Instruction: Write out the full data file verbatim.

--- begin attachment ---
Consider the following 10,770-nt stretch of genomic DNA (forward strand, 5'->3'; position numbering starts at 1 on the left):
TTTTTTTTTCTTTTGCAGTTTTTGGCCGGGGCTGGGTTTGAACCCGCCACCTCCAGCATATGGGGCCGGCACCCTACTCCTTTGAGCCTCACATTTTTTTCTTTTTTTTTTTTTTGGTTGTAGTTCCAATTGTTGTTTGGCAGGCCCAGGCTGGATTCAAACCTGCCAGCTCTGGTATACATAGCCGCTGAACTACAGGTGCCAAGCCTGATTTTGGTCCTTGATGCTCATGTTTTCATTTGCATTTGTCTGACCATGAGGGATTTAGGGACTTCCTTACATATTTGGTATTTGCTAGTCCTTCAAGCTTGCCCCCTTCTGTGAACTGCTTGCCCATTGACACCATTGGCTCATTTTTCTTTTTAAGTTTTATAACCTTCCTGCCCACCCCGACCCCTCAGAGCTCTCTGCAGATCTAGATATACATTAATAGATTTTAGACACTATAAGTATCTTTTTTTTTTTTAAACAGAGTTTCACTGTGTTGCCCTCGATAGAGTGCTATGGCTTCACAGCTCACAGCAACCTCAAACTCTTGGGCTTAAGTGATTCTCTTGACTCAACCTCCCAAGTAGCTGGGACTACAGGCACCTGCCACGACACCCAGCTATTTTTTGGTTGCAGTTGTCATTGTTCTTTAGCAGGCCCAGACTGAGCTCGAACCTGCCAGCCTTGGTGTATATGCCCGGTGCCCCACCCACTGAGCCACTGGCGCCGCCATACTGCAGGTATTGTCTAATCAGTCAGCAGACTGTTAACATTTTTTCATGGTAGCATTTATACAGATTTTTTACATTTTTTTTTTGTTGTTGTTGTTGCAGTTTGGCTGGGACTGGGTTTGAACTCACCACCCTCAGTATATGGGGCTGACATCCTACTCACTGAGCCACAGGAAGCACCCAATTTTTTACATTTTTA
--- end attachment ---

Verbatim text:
Consider the following 10,770-nt stretch of genomic DNA (forward strand, 5'->3'; position numbering starts at 1 on the left):
TTTTTTTTTCTTTTGCAGTTTTTGGCCGGGGCTGGGTTTGAACCCGCCACCTCCAGCATATGGGGCCGGCACCCTACTCCTTTGAGCCTCACATTTTTTTCTTTTTTTTTTTTTTGGTTGTAGTTCCAATTGTTGTTTGGCAGGCCCAGGCTGGATTCAAACCTGCCAGCTCTGGTATACATAGCCGCTGAACTACAGGTGCCAAGCCTGATTTTGGTCCTTGATGCTCATGTTTTCATTTGCATTTGTCTGACCATGAGGGATTTAGGGACTTCCTTACATATTTGGTATTTGCTAGTCCTTCAAGCTTGCCCCCTTCTGTGAACTGCTTGCCCATTGACACCATTGGCTCATTTTTCTTTTTAAGTTTTATAACCTTCCTGCCCACCCCGACCCCTCAGAGCTCTCTGCAGATCTAGATATACATTAATAGATTTTAGACACTATAAGTATCTTTTTTTTTTTTAAACAGAGTTTCACTGTGTTGCCCTCGATAGAGTGCTATGGCTTCACAGCTCACAGCAACCTCAAACTCTTGGGCTTAAGTGATTCTCTTGACTCAACCTCCCAAGTAGCTGGGACTACAGGCACCTGCCACGACACCCAGCTATTTTTTGGTTGCAGTTGTCATTGTTCTTTAGCAGGCCCAGACTGAGCTCGAACCTGCCAGCCTTGGTGTATATGCCCGGTGCCCCACCCACTGAGCCACTGGCGCCGCCATACTGCAGGTATTGTCTAATCAGTCAGCAGACTGTTAACATTTTTTCATGGTAGCATTTATACAGATTTTTTACATTTTTTTTTTGTTGTTGTTGTTGCAGTTTGGCTGGGACTGGGTTTGAACTCACCACCCTCAGTATATGGGGCTGACATCCTACTCACTGAGCCACAGGAAGCACCCAATTTTTTACATTTTTA